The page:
Airway management is crucial. If a patient with a suspected laryngeal injury has no evidence of respiratory distress or airway compromise, proceed with a standard traumatic work-up.

If the airway is not patent (respiratory distress, airway obstruction, stridor, not handling secretions, hypoxic), establishing an airway becomes a priority.  In these cases, tracheotomy is preferred to endotracheal intubation, as intubation can exacerbate laryngeal trauma and precipitate complete obstruction. It can also be extremely challenging to intubate because of distorted anatomy and poor visualization, with a risk for passing the ET tube through a false lumen created by the trauma. Furthermore, adequate positioning can be challenging if there is associated maxillofacial injuries and/or the need for C-spine precautions. That being said, there is no absolute contraindication for endotracheal intubation and if the patient is crashing, the most experienced airway provider should attempt it. Again, most of the otolaryngology literature favors tracheotomy, but if palpation of the larynx reveals continuity of the thyroid cartilage and cricoid cartilage, cricothyroidotomy can be performed if it is the only available, expedient airway. 

Importantly, laryngeal trauma carries a high risk of concomitant injury. There is a 13-15% incidence of associated intracranial injuries; skull base and facial fractures are seen in approximately 21%; C-spine fractures are seen in 8%; and esophageal/pharyngeal injuries occur in approximately 3% of these cases. Thus, it is best to have a low threshold for additional imaging studies. CT is the imaging modality of choice, but should only be undertaken in those patients with a stable or secured airway. There is no definite literature on the utility of CTA in blunt laryngeal trauma, but if a patient has any hard signs of vascular injury (bruit/thrill, expanding hematoma, pulse deficit) or signs of an acute ischemic stroke, there should be significant concern for an associated vascular injury.

Classification and Definitive Management

The Schafer-Fuhrman Classification scheme has been created to characterize laryngeal injuries.

Grade I: Minor endolaryngeal hematomas or lacerations, no fracture

Grade II: Edema, hematoma, minor mucosal disruption without exposed cartilage, non-displaced fracture, varying degrees of airway compromise

Grade III: Massive edema, large mucosal lacerations, exposed cartilage, displaced fracture(s), vocal cord immobility

Grade IV: Group III with severe mucosal disruption, disruption of the anterior commissure, and unstable fracture, 2 or more fracture lines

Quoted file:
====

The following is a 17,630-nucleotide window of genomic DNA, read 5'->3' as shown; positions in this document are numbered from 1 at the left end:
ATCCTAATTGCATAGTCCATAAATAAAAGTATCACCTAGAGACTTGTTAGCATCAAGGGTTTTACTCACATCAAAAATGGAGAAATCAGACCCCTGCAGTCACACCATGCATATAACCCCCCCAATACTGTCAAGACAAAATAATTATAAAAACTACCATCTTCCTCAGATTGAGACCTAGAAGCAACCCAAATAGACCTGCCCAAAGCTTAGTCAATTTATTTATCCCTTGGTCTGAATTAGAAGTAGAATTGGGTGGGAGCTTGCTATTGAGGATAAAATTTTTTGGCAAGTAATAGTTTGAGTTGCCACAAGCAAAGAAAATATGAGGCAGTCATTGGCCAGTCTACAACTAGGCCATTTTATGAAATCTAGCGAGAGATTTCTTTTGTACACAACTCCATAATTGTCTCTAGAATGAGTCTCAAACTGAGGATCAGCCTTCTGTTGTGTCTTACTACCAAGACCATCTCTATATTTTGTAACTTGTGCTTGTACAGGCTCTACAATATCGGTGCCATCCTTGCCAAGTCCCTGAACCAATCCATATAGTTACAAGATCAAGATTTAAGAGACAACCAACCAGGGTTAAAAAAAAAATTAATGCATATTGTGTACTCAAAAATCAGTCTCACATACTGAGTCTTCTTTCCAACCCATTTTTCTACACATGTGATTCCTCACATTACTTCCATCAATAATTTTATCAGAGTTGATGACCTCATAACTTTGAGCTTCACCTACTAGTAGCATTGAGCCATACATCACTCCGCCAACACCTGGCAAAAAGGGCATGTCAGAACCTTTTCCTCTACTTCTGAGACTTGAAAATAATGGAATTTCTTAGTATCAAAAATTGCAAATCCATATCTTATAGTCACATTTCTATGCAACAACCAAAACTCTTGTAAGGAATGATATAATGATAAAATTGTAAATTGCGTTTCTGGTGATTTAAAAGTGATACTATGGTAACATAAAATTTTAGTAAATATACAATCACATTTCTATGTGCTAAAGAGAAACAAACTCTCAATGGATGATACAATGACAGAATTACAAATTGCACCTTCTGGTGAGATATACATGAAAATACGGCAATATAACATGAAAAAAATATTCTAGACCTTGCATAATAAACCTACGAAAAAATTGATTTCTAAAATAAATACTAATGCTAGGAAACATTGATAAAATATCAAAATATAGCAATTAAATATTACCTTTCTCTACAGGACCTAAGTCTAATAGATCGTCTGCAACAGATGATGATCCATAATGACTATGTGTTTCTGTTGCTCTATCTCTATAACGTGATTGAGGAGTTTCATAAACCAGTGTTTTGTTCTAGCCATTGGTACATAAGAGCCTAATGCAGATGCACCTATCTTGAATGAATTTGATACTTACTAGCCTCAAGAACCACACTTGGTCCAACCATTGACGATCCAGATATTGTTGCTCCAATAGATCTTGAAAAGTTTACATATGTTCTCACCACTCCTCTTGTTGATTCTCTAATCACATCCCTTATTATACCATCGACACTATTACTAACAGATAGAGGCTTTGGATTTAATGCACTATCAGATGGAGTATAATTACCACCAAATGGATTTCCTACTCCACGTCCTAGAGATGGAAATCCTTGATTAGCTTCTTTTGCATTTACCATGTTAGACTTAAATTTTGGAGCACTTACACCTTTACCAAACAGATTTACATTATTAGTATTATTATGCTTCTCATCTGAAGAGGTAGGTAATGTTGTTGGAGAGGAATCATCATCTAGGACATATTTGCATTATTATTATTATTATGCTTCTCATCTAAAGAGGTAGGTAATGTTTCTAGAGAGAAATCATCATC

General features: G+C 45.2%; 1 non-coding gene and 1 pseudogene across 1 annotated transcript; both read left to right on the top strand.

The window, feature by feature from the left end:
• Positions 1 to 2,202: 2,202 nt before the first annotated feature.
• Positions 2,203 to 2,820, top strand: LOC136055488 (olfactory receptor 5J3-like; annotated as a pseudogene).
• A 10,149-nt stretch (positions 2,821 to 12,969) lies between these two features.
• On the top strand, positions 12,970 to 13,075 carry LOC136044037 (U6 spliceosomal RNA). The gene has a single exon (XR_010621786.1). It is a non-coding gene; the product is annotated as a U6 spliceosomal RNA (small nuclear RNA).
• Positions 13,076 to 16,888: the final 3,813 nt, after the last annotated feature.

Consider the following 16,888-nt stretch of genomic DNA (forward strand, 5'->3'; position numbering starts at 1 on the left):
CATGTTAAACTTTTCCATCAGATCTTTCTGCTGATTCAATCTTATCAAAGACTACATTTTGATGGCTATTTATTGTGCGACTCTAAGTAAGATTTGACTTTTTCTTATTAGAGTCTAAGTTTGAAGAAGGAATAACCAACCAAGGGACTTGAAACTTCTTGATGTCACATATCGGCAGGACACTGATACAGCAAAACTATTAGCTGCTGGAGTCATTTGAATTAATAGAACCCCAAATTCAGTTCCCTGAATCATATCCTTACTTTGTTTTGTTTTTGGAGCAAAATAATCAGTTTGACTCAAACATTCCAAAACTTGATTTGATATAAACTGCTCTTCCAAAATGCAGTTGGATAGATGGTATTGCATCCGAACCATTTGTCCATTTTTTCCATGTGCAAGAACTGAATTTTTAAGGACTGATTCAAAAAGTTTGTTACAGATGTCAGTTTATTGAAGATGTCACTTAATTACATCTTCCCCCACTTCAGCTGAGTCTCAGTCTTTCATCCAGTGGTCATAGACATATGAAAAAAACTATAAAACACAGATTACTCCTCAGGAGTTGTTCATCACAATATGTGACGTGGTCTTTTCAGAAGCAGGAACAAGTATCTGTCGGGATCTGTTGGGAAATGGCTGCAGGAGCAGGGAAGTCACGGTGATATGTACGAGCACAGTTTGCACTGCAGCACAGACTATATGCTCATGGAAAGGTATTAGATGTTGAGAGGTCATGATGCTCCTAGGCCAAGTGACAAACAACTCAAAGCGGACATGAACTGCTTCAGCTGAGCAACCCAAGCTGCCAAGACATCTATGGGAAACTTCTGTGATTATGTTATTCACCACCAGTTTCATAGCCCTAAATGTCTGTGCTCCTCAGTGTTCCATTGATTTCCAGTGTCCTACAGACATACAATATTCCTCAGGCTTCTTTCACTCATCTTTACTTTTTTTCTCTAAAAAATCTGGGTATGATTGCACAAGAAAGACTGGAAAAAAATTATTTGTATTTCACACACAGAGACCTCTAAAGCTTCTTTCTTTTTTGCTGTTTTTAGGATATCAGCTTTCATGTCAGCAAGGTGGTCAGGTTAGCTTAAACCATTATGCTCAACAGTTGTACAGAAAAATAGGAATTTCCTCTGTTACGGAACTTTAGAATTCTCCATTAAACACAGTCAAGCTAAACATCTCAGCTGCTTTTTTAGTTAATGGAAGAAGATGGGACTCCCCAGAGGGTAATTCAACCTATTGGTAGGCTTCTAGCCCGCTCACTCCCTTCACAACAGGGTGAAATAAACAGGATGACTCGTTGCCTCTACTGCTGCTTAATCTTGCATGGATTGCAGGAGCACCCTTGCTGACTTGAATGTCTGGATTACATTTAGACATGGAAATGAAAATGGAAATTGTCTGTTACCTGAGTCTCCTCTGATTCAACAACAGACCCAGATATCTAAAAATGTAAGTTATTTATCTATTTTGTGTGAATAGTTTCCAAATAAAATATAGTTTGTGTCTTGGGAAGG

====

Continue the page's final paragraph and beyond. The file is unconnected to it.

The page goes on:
Grade V: Complete laryngotracheal separation

This classification scheme relies on both CT imaging and direct visualization. As part of the work-up for laryngeal injury, flexible fiberoptic laryngoscopy should be performed, usually by otolaryngology. During laryngoscopy, care should be taken to observe for any deformities, edema, hematomas, lacerations, exposed cartilage and partial or complete vocal cord fixation (suggesting a recurrent laryngeal nerve injury).

There is no definite recommendation for the work-up of esophageal injury. In some instances, esophageal injury can be seen on CT imaging (paraesophageal stranding or gas, lumen communicating with gas/fluid).  If, however, the suspicion for esophageal injury is high, additional studies can be pursued, beginning with a gastrograffin swallow study, followed by a dilute barium swallow for more complete evaluation.

The definitive management of laryngeal injuries depends on the injury pattern. Group I and some Group II injuries can be conservatively managed. This generally consists of humidified air, voice rest, head of bed elevation, steroids, anti-reflux medications, and antibiotics. Patients will often be admitted to the ICU for the first 24-48 hours given the potential airway compromise. They may undergo serial laryngoscopy for daily injury surveillance.

Group III-Group V injuries require operative intervention. These are the injury patterns that usually undergo tracheotomy.  Group V patients always have tracheotomies and represent a significant surgical challenge. Notably, there are multiple operative approaches and interventions for laryngeal trauma that are beyond the scope of this post.

Case Outcome

The patient was seen and scoped by otolaryngology in the ED.  This showed a supraglottic hematoma, but no lacerations or exposed cartilage. His vocal folds were mobile.  He was admitted to the trauma ICU, where he underwent a negative barium swallow, and ultimately, did not require operative intervention.

Faculty Reviewer: Dr. Kristina McAteer


References 

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  2. Eller RL, Dion G, Spadaro E. Management of Acute Laryngeal Trauma. http://www.cs.amedd.army.mil/FileDownloadpublic.aspx?docid=a1ab55ed-56b2-4a65-ade1-666e80a582cf. Accessed on 12.05.07.  

  3. Font JP, Quinn FB, Rayan MW. Laryngeal Trauma. http://www.utmb.edu/otoref/grnds/laryng-trauma-070328/laryng trauma-070328.pdf Accessed on 12.05.17.  

  4. Jalisi S, Zoccoli M. Management of laryngeal fractures—A 10-year experience. Journal of Voice. Jul 2011;25(4):473-479.

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  7. Murr AH and Amin MR. "Laryngeal Trauma"In CURRENT Diagnosis & Treatment in Otolaryngology - Head & Neck Surgery, 2nd Edition Ed. by Anil K. Lalwani.